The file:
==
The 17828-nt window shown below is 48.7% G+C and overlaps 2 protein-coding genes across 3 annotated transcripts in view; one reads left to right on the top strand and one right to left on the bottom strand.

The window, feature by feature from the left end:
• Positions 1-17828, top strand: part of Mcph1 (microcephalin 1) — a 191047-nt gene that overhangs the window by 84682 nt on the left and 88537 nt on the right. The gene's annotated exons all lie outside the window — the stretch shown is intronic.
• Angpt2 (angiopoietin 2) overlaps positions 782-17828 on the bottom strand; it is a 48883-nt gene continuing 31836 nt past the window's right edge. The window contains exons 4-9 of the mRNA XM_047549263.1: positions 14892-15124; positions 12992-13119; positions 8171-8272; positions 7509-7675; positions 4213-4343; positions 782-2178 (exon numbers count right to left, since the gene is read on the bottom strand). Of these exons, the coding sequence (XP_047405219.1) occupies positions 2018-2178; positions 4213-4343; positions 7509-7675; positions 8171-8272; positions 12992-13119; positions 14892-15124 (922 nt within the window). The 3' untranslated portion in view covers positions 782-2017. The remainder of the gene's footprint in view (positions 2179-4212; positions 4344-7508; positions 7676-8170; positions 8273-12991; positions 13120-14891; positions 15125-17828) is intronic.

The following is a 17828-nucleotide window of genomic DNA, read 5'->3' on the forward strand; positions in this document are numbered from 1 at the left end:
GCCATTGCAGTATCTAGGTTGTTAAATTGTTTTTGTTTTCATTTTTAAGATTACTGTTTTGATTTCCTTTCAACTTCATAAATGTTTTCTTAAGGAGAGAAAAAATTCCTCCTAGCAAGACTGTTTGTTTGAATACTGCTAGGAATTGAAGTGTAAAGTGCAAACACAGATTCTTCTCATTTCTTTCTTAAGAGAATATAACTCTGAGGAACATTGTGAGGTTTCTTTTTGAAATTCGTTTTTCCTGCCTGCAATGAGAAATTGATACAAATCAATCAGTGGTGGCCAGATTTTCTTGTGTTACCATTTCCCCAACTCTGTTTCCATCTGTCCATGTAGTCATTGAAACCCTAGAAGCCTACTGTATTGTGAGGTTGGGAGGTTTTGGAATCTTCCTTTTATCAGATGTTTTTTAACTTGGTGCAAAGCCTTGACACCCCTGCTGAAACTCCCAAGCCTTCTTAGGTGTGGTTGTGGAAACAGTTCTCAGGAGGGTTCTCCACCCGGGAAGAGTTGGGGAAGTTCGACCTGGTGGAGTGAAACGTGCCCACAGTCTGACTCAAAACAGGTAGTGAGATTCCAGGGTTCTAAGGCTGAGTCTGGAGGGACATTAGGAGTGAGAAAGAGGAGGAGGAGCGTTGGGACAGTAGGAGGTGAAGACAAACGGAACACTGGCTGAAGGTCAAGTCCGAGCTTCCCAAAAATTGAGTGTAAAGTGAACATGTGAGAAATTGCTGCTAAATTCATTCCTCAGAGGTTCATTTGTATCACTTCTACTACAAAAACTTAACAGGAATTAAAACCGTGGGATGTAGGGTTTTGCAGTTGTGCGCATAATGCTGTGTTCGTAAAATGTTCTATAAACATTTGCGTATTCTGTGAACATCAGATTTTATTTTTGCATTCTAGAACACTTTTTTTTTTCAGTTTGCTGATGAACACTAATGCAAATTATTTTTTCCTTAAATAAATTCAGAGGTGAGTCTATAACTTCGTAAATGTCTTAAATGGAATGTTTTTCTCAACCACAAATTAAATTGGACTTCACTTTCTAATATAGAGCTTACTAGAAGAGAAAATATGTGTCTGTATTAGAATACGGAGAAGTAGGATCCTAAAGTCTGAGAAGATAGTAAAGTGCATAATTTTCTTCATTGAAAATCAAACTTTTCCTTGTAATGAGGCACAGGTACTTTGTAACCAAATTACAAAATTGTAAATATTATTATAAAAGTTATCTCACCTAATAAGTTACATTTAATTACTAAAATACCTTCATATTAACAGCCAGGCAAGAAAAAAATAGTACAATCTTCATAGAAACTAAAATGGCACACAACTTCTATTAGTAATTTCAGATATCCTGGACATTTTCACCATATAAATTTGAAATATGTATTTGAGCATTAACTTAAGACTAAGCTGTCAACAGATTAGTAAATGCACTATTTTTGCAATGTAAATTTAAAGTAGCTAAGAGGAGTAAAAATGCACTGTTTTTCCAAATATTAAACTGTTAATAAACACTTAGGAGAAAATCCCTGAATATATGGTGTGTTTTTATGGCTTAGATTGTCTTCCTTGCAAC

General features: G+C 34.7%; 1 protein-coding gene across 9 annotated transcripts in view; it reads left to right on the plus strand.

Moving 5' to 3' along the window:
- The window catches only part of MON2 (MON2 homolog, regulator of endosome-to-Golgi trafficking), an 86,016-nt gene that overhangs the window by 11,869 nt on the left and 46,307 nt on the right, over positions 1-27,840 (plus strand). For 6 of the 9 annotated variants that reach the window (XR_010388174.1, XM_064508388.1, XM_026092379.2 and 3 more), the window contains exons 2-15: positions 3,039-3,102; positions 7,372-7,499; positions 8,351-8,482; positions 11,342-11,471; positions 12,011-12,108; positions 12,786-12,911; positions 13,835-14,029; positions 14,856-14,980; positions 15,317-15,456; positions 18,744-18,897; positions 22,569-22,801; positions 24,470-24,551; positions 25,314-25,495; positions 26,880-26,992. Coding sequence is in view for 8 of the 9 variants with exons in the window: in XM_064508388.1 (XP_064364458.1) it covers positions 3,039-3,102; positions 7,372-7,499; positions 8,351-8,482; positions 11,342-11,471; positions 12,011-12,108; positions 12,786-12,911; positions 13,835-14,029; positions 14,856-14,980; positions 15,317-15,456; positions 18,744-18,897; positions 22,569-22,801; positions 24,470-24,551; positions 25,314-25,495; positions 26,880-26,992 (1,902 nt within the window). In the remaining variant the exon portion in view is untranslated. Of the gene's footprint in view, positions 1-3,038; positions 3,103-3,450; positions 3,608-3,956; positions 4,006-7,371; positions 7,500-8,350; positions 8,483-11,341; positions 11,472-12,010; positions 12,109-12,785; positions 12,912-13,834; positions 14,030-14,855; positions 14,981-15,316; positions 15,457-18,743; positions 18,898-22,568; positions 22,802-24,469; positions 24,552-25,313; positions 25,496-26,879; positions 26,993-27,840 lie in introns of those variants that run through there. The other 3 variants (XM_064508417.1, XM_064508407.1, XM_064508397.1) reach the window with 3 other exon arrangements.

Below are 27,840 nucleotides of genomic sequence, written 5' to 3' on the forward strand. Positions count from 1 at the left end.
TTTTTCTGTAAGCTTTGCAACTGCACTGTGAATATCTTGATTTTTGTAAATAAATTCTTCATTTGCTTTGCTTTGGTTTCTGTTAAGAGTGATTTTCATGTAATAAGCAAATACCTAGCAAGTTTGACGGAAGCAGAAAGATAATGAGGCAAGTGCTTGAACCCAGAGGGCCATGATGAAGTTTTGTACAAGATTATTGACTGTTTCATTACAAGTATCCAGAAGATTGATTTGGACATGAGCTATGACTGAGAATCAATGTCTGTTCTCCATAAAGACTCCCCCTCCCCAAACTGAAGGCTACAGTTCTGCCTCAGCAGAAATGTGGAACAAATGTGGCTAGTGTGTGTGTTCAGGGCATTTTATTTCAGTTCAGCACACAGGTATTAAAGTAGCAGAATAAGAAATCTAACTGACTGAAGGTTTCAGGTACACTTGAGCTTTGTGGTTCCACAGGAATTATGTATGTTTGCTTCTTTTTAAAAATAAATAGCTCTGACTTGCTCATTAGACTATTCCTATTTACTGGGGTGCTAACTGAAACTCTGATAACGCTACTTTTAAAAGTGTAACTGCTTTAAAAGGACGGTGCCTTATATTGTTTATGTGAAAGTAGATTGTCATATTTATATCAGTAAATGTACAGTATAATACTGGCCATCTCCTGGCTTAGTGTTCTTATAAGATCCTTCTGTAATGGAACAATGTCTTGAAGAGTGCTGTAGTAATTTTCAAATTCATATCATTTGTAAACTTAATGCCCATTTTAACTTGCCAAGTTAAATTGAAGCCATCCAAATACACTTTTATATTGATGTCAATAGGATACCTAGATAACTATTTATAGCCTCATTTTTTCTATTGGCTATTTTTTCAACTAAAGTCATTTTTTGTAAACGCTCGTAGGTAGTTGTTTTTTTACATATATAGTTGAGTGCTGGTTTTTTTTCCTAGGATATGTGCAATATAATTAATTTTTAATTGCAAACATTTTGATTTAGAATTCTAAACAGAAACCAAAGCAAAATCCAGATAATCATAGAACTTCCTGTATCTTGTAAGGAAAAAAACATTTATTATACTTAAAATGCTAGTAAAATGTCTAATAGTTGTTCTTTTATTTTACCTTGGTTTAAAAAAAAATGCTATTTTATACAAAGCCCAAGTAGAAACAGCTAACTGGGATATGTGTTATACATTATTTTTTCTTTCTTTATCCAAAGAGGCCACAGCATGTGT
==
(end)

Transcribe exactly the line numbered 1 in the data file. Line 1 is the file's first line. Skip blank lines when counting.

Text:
The 17828-nt window shown below is 48.7% G+C and overlaps 2 protein-coding genes across 3 annotated transcripts in view; one reads left to right on the top strand and one right to left on the bottom strand.